The Economist: Europe will run out of oil, gas next year

The sanctions policy of the West against Russia generates systemic contradictions around the world, and Europe will suffer the worst, according to a new article in The Economist.

The Economist: Europe will run out of oil, gas next year

Will the Western embargo be a critical blow to Russia? No. Moscow will redirect at least 75% of oil to other regions. The EU and the US have already reduced their imports of Russian oil by 0.76 million barrels per day (mbs), but shipments from our ports still turned out to be… 0.5 mbs more than a year ago.

In general, the embargo will not have an impact on the big players who can afford “self-insurance”. Russia, in the worst case, will lose small buyers from Africa. But its oil is willingly bought by India – 0.76 mbs and 🇨🇳 China – 0.9 mbs, which is 0.23 mbs more than in 2021.

Moreover, China’s huge oil storage and processing capacities make it possible to dispose of all the excess oil from Russia.

But the European Union is facing problems. Oil is in Saudi Arabia and the United Arab Emirates – in theory, they can give 1.8 mbs. But the Arabs do not want to drop prices and harm Russia. The way out could be Iran with 4 Mbps, but, alas, Tehran demands that the US lift sanctions.

With oil product, there are the same problems. Europe cannot replace their supplies from Russia with crude oil. The fact is that recycling in the EU was “killed” by the environmental agenda, so gasoline has to be bought. Here, the winner will be China, where there is an excess of processing capacity (by about 4 Mbps).

America will not help Europe. Deliveries from the States hit the ceiling of 6.4 mbs – their factories, operating at 93% capacity instead of the regular 85%, will not give more. A “giant oil laundering” is looming, when Russian black gold goes to China and India, and from there oil products go to Europe, The Economist predicts.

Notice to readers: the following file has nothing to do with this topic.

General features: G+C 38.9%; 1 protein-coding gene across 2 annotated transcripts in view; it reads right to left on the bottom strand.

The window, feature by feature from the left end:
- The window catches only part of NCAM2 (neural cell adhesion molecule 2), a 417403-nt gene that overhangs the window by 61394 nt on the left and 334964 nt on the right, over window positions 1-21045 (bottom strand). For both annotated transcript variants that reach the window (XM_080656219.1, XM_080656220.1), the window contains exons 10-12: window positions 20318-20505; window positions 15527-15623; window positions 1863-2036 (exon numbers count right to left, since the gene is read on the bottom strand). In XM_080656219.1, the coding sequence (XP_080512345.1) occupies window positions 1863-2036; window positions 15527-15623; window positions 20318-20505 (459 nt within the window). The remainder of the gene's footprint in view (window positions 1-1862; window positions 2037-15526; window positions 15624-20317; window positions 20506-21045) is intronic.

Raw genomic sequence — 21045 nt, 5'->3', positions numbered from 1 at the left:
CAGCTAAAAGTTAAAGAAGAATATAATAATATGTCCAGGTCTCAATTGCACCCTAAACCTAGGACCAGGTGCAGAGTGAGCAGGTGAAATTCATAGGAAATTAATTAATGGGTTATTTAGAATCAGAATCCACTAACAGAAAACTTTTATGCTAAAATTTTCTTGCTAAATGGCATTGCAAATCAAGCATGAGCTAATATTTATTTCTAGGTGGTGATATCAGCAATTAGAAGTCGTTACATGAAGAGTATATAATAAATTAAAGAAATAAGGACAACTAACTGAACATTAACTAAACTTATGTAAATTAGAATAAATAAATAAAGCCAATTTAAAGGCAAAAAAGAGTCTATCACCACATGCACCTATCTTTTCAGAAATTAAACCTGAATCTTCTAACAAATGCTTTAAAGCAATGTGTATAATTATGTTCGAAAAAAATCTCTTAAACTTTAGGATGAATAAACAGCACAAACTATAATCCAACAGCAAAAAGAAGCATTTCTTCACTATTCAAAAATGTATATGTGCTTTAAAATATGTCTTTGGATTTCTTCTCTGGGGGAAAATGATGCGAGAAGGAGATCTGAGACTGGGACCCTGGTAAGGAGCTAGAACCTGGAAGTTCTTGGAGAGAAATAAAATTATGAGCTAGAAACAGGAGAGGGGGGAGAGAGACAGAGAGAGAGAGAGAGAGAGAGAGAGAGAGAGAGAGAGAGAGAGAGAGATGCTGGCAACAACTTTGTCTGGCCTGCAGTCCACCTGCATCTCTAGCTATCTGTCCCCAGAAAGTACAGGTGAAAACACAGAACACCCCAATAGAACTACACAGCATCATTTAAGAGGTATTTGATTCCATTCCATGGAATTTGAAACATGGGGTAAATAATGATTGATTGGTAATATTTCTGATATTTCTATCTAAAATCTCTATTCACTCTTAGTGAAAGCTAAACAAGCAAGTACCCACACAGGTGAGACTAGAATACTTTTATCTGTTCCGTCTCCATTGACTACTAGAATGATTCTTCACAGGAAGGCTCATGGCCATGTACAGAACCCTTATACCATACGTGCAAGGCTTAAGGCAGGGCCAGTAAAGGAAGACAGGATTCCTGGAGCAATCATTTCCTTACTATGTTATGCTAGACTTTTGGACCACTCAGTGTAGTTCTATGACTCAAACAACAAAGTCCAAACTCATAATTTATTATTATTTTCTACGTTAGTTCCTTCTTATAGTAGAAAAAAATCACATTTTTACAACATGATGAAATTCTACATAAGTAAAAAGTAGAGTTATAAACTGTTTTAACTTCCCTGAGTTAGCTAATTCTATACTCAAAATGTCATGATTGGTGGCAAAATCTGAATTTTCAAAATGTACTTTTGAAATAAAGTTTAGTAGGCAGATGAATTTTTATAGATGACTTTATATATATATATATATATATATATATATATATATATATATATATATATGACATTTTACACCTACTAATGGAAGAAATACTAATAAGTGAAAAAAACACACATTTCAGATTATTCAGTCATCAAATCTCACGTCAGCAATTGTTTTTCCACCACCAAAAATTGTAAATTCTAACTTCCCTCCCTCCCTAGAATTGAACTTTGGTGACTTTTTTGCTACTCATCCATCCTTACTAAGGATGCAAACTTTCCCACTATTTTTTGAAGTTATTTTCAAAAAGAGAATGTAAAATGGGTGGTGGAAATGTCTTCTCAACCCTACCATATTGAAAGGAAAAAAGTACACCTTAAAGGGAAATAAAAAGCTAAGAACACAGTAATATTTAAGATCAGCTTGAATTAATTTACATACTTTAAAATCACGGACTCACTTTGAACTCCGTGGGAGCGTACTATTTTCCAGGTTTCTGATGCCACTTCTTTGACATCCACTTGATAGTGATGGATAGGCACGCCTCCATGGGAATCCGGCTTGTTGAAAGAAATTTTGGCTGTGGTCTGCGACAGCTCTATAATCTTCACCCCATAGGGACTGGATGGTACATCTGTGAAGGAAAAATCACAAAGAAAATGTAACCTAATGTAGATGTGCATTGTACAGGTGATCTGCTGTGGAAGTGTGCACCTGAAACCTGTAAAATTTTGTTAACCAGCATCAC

If Russia does not give gas to the European Union in 2023, it will have to find 140 billion cubic meters somewhere. m is 14% of all blue fuel volumes in the world and 27% of the planetary LNG market.

Maybe ask Norway, Algeria and Azerbaijan? No, they are not assistants to the European Union. The first is generally depleted of stocks, while the second is growing its own consumption.

New deposits, for example, in 🇮🇶Iraq, require investment. But the EU does not want to enter into long-term contracts.

One producer who recently spoke with the German energy minister called the position “schizophrenic”: Europeans desperate for gas but not ready to commit to buying after next winter.

What is really bad is that in Europe there is a shortage of regasification terminals, and in Germany there are none at all.

Only 37% of LNG in the world is sold under short-term contracts, the rest is booked for a decade ahead. The EU is currently outbidding LNG supplies to Asia by high prices, but competition could intensify as Chinese demand recovers from COVID-19.

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